I’ve been doing some reading of costuming for the league, I was wondering why shirt collars are a no, no. I’ve known about this in other systems in the past so i’m okay with it.
I was wondering how partlets and ruff type collars are seen within the league? It fits the time period of inspiration but the “no shirt collar” part of the specifications made me wonder if that part of 1500 fashion inspiration has been negated by the league?
I personally adore a big silly fluffy up-right collar, but if it wont be received well/ isn’t appropriate I shall opt for a more classic collar.
This is the kind of collar I’m referring too^
Either way I don’t mind, I just love frilly parts!
It’s more to do with time periods. 1500’s in most cases is too late for the League, and English Tudor high class is definitely not right.
Most of the league should be late 14th century, which is pre collars on anything just about, at least for Southern Europe which is what you’re aiming for.
Exception for the date is the landsneckt stuff which is mid 15th century, but they put all the embellishments on their sleeves, bodices and legs, again no shirt collars.
If your budget and/or time can stretch a shirt without a collar is better. Otherwise can you remove the existing one (usually only unpicking one seam, and then sewing the neck edges back together, which isn’t too hard by hand) or if it needs to do duty in another system folding the collar in perhaps?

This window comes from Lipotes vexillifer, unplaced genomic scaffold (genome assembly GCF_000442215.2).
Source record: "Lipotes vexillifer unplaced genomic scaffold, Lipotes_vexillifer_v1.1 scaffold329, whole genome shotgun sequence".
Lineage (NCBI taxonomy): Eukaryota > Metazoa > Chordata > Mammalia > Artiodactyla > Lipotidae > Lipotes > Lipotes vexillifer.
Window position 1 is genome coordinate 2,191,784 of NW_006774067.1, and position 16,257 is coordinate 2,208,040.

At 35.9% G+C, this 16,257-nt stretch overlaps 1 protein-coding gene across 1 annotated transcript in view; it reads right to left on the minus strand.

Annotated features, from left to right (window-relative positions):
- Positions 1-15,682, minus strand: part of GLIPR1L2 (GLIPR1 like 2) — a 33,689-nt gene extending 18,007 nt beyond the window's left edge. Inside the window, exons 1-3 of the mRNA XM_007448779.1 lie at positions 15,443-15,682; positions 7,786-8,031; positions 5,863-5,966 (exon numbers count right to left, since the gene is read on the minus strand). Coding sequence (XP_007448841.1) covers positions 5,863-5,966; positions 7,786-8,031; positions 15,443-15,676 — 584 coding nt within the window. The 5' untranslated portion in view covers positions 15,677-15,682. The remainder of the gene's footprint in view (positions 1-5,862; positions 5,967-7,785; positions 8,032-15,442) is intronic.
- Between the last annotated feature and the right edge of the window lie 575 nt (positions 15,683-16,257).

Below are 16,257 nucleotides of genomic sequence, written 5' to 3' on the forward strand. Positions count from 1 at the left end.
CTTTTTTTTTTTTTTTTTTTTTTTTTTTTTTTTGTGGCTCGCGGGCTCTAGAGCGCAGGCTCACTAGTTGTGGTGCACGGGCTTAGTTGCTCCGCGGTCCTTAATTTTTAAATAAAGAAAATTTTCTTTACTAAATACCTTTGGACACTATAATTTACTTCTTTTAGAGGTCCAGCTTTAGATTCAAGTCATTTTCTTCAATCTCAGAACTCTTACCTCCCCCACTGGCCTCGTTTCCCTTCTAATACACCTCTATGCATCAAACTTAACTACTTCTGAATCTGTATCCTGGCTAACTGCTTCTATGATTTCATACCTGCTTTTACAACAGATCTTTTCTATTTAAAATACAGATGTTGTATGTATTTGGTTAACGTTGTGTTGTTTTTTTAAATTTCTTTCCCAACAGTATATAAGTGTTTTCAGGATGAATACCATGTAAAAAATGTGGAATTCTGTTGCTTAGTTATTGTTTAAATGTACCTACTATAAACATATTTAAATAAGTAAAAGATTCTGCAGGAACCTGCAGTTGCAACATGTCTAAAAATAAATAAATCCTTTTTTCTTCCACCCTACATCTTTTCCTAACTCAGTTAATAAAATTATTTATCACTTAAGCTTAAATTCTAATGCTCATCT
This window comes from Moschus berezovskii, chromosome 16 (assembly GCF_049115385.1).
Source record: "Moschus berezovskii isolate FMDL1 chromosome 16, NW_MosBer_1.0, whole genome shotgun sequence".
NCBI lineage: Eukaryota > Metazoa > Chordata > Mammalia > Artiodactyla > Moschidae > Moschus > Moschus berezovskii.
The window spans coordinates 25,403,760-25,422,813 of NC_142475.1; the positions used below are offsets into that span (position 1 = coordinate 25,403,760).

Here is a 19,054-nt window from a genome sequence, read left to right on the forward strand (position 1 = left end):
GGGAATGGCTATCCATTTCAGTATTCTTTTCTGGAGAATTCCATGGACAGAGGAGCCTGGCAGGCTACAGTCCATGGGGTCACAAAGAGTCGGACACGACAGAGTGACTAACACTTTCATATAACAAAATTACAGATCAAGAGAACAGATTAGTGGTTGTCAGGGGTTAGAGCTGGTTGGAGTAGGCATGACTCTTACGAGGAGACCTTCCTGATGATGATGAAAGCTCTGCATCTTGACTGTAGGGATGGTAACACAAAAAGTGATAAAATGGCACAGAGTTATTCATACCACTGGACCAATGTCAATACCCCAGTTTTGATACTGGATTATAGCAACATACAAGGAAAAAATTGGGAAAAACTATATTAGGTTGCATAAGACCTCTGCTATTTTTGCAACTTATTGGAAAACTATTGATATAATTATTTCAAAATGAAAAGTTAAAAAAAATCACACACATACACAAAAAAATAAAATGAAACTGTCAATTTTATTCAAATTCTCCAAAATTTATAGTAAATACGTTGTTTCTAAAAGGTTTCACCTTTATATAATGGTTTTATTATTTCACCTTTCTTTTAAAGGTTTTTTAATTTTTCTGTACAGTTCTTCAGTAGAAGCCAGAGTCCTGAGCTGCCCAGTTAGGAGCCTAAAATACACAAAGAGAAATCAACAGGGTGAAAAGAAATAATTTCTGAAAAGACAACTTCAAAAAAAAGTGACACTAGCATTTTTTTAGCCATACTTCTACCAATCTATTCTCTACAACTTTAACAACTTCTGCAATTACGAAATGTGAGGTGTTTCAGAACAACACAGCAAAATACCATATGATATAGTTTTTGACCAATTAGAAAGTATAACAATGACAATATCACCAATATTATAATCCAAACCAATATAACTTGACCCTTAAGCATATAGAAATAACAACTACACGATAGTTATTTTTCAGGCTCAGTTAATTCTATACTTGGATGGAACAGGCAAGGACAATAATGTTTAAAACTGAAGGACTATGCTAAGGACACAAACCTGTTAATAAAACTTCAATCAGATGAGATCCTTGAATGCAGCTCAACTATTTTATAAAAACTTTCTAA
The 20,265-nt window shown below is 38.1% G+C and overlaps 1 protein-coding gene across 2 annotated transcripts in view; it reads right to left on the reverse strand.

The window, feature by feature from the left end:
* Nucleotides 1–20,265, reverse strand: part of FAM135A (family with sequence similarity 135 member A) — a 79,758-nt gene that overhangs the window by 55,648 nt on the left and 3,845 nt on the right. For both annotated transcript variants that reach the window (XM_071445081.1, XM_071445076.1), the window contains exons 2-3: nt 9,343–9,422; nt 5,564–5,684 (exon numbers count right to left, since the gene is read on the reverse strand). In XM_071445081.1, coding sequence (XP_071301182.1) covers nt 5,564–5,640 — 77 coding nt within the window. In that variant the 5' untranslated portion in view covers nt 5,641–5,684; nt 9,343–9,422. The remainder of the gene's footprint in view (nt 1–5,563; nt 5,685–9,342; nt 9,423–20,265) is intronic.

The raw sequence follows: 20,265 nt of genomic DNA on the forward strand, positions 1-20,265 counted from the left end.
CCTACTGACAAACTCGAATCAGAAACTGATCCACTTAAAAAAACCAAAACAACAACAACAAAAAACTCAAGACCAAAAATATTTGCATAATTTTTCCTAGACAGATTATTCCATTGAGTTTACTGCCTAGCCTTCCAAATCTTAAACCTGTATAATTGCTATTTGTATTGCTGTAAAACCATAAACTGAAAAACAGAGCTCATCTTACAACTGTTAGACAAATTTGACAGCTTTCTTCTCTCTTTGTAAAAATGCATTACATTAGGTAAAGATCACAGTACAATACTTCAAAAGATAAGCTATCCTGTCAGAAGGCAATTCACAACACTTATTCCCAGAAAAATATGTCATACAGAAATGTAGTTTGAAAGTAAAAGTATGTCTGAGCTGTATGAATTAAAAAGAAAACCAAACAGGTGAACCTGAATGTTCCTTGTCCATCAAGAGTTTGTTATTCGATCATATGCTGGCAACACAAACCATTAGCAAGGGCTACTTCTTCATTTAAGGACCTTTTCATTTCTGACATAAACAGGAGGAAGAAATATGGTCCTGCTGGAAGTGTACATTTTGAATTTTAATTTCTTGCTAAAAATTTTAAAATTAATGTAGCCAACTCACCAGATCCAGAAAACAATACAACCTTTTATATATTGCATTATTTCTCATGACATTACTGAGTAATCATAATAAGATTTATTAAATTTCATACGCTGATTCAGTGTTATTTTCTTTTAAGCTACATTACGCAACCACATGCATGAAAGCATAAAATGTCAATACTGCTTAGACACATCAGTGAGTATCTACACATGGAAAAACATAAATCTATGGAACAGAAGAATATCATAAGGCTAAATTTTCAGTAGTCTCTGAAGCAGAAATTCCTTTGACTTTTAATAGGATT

Also yes I’ve read all of that, multiple times don’t worry!
I just wanted to know if It was a hard no or a soft no. Either way! Now I have a good frame of reference to plan my kit around!
I also wanted to know the reason behind it, as there was never a reason stated, which is what threw me initially.
Good to know it is in fact a cultural thing though!
Right! 1490s Venice (at least for Sarvos).
The first thing in the League costume “Things to avoid” section is “The 16th Century”.
But then 16th century is 1500s, and 15th century is 1400s, so (oops) the numbers in the rest of CharlieP’s post should have been:
(…and even that started in the late 15th, if we can trust Wikipedia: Landsknecht were winning battles as early as 1490, and the first of them were trained by Swiss soldiers who had already started to popularise the many-slashes clothing-fashion that the Landsknecht took to extremes and spread across Europe.)